A stage version of the hit film, The Shawshank Redemption? Why not! On paper, it seems to work perfectly. There’s a theatre-friendly single setting (prison); helpfully differentiated goodies and baddies; simple costumes (uniforms versus scruffy jeans) and a terrific plot. What could be simpler?
But with the film version of Stephen King’s original novella Rita Hayworth and the Shawshank Redemption in nearly every DVD collection in the country (if you don’t have it, you can get it for a very credit-crunch friendly £3.98 on amazon), why would you bother? We’ve seen the wonderful interaction between Tim Robbins (as the wrongfully imprisoned Andy) and Morgan Freeman (playing prison fixer, Red). We all know the brilliant twist; the fantastic triumph of hope over diversity; the ever-popular redemption. Why would we pay £49.50 for a top-price ticket to see the whole familiar thing played out in a theatre?
(And when it’s raining like it was last night, the question of staying in with a DVD or not becomes a no-brainer.)
Sadly, we can’t give you many reasons to fork out your hard-earneds for this. The aching tension and persistent threat of violence that make Shawshank Redemption the film so gripping, and frankly scary, just doesn’t come over on stage. Once you’ve seen someone hit with a budget plastic baton, and they’ve fallen to the ground theatrically, you’re unlikely to worry about it happening again.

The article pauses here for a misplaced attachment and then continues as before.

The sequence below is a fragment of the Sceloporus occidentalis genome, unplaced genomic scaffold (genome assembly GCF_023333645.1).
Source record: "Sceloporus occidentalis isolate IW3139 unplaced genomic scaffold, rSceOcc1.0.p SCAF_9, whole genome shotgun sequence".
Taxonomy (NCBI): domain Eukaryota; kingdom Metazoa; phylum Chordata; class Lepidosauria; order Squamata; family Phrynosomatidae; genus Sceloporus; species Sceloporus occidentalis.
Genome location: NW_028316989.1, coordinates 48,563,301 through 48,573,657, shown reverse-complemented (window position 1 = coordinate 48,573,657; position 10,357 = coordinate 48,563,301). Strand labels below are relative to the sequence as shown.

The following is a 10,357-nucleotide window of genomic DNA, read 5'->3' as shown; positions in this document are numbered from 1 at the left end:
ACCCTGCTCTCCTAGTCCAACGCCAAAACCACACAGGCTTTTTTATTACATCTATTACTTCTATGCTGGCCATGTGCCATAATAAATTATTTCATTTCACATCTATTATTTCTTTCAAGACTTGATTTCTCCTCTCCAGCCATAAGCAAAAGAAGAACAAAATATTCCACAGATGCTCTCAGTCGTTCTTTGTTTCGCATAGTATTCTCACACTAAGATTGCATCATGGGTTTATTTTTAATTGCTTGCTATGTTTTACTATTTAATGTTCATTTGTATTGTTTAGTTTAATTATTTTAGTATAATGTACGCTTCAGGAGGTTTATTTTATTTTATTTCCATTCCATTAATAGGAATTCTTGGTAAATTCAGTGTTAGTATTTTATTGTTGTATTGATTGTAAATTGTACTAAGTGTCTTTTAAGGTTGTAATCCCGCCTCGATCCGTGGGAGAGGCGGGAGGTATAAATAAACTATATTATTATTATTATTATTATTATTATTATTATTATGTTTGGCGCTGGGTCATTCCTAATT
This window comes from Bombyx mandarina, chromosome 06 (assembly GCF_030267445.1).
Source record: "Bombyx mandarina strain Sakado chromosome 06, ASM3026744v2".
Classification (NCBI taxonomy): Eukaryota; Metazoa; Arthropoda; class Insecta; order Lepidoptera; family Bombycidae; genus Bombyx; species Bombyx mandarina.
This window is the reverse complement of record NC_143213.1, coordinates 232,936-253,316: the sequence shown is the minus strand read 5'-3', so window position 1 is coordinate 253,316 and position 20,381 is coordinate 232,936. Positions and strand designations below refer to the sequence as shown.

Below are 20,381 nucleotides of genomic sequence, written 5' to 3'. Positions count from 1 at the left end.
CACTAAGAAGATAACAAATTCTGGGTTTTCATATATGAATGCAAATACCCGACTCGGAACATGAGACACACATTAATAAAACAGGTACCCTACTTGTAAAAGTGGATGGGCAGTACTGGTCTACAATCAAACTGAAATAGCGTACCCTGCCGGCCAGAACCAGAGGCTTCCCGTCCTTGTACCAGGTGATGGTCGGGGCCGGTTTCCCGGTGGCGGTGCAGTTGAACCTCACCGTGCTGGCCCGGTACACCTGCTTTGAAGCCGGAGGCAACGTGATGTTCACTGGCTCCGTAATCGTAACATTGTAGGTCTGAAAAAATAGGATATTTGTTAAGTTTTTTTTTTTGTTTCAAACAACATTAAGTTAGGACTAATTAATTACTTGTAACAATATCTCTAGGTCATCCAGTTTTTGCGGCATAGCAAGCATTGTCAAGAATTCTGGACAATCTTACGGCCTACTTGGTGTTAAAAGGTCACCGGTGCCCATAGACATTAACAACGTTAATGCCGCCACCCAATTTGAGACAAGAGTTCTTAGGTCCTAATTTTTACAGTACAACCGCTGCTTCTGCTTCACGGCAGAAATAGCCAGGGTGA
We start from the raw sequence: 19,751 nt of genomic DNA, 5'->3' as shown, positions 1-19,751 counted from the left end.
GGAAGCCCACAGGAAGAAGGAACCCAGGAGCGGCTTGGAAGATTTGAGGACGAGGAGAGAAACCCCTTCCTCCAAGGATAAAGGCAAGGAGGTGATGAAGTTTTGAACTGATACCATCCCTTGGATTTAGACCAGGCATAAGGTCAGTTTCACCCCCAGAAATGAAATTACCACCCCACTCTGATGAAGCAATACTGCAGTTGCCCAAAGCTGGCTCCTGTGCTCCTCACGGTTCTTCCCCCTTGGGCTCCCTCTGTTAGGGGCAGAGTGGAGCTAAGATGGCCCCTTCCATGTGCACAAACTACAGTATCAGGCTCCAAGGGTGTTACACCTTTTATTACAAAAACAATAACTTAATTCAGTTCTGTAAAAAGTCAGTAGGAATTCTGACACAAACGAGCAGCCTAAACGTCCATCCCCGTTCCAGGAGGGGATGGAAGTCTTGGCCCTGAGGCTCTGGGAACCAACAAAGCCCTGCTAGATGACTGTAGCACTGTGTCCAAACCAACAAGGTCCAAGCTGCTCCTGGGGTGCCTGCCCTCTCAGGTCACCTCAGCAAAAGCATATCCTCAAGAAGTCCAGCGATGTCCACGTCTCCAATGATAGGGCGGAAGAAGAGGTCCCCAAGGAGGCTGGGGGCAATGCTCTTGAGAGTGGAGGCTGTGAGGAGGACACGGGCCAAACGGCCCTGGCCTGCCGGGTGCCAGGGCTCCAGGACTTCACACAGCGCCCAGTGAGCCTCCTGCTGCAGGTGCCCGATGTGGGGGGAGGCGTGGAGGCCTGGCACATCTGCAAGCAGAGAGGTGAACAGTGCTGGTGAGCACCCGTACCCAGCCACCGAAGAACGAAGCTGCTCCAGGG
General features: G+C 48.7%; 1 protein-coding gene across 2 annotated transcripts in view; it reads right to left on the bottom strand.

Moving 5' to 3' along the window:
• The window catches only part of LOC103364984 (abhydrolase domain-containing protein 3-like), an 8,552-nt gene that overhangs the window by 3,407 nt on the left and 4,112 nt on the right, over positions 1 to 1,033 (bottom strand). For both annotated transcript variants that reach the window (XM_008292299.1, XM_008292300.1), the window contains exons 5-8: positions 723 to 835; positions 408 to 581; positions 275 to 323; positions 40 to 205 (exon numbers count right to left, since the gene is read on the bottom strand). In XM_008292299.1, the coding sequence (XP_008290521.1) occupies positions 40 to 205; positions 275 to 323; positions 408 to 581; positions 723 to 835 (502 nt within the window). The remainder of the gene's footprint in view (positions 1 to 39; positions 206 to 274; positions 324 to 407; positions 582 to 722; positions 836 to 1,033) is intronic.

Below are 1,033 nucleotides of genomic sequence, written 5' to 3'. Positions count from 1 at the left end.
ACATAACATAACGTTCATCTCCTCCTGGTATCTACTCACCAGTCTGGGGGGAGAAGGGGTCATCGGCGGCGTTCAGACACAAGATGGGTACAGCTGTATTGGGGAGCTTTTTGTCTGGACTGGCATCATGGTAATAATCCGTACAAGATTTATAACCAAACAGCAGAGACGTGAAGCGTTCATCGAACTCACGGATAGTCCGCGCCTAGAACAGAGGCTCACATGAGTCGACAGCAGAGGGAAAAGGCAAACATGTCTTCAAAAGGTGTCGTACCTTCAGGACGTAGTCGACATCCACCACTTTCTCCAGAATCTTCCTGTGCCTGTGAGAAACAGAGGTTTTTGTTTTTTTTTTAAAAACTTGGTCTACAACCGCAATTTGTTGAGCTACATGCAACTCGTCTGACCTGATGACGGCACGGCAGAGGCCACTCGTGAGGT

The guards simply aren’t menacing enough; the prison staging not claustrophobic enough; the slightly creepy Kevin Anderson (as Andy) isn’t likeable enough; the Warden (Mitchell Mullen) not threatening enough; even the rape scenes with the prison’s savage “Sisters” fail to make your heart beat faster.
Were this version of The Shawshank Redemption a little more subtle about what is shown and what is understood / perceived, it might work better.
We have to admit that it picked up in the second half. And we enjoyed some of the music, particularly the brief-but-atmospheric a capella singing. (Finally, something not taken straight from the film and reduced.) And if pushed, we’ll agree that there’s something cool about hearing that famous Morgan Freeman voice-over coming from Reg E Cathey (who was in The Wire) in a theatre.
Chatting in a live performance, Red is able to interact with the audience as he chuckles to himself about Andy’s escape: pause when we laugh, raise an eyebrow at a lone giggle, look the people in the stalls knowingly in the eye.
And happily, for all the missing drama and claustrophobia, we’re pleased to report that the redemption is still there. The strength of King’s story means you’ll still leave the theatre with a feel-good glow, and a lighter heart. (To match your lighter wallet.)
The Shawshank Redemption plays at Wyndham’s Theatre until 14 February. Tickets from £10. Box Office 0844 482 5125, or visit www.theshawshankredemption.co.uk/tickets for more information.